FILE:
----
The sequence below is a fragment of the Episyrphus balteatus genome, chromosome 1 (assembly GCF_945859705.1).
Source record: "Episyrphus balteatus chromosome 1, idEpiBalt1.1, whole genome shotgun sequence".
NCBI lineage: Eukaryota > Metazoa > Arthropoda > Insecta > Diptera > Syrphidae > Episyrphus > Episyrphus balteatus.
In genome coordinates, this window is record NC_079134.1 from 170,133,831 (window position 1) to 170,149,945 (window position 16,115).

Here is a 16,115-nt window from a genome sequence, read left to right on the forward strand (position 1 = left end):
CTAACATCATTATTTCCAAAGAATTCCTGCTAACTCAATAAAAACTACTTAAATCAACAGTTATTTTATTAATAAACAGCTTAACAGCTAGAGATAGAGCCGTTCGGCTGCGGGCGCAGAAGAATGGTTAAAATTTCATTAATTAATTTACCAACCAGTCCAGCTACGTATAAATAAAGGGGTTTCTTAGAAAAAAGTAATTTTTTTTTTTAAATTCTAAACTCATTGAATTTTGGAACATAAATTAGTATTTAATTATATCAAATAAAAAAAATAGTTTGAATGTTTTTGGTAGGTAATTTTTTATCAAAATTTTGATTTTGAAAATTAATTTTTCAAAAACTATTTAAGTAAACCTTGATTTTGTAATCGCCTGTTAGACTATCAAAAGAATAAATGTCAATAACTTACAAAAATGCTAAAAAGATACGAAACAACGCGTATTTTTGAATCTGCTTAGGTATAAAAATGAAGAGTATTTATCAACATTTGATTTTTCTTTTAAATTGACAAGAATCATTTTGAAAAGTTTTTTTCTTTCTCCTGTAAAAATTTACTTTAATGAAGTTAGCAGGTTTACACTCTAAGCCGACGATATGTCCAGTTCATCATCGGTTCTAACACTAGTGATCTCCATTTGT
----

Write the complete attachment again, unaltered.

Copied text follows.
The sequence below is a fragment of the Episyrphus balteatus genome, chromosome 1 (assembly GCF_945859705.1).
Source record: "Episyrphus balteatus chromosome 1, idEpiBalt1.1, whole genome shotgun sequence".
NCBI lineage: Eukaryota > Metazoa > Arthropoda > Insecta > Diptera > Syrphidae > Episyrphus > Episyrphus balteatus.
In genome coordinates, this window is record NC_079134.1 from 170,133,831 (window position 1) to 170,149,945 (window position 16,115).

Here is a 16,115-nt window from a genome sequence, read left to right on the forward strand (position 1 = left end):
CTAACATCATTATTTCCAAAGAATTCCTGCTAACTCAATAAAAACTACTTAAATCAACAGTTATTTTATTAATAAACAGCTTAACAGCTAGAGATAGAGCCGTTCGGCTGCGGGCGCAGAAGAATGGTTAAAATTTCATTAATTAATTTACCAACCAGTCCAGCTACGTATAAATAAAGGGGTTTCTTAGAAAAAAGTAATTTTTTTTTTTAAATTCTAAACTCATTGAATTTTGGAACATAAATTAGTATTTAATTATATCAAATAAAAAAAATAGTTTGAATGTTTTTGGTAGGTAATTTTTTATCAAAATTTTGATTTTGAAAATTAATTTTTCAAAAACTATTTAAGTAAACCTTGATTTTGTAATCGCCTGTTAGACTATCAAAAGAATAAATGTCAATAACTTACAAAAATGCTAAAAAGATACGAAACAACGCGTATTTTTGAATCTGCTTAGGTATAAAAATGAAGAGTATTTATCAACATTTGATTTTTCTTTTAAATTGACAAGAATCATTTTGAAAAGTTTTTTTCTTTCTCCTGTAAAAATTTACTTTAATGAAGTTAGCAGGTTTACACTCTAAGCCGACGATATGTCCAGTTCATCATCGGTTCTAACACTAGTGATCTCCATTTGT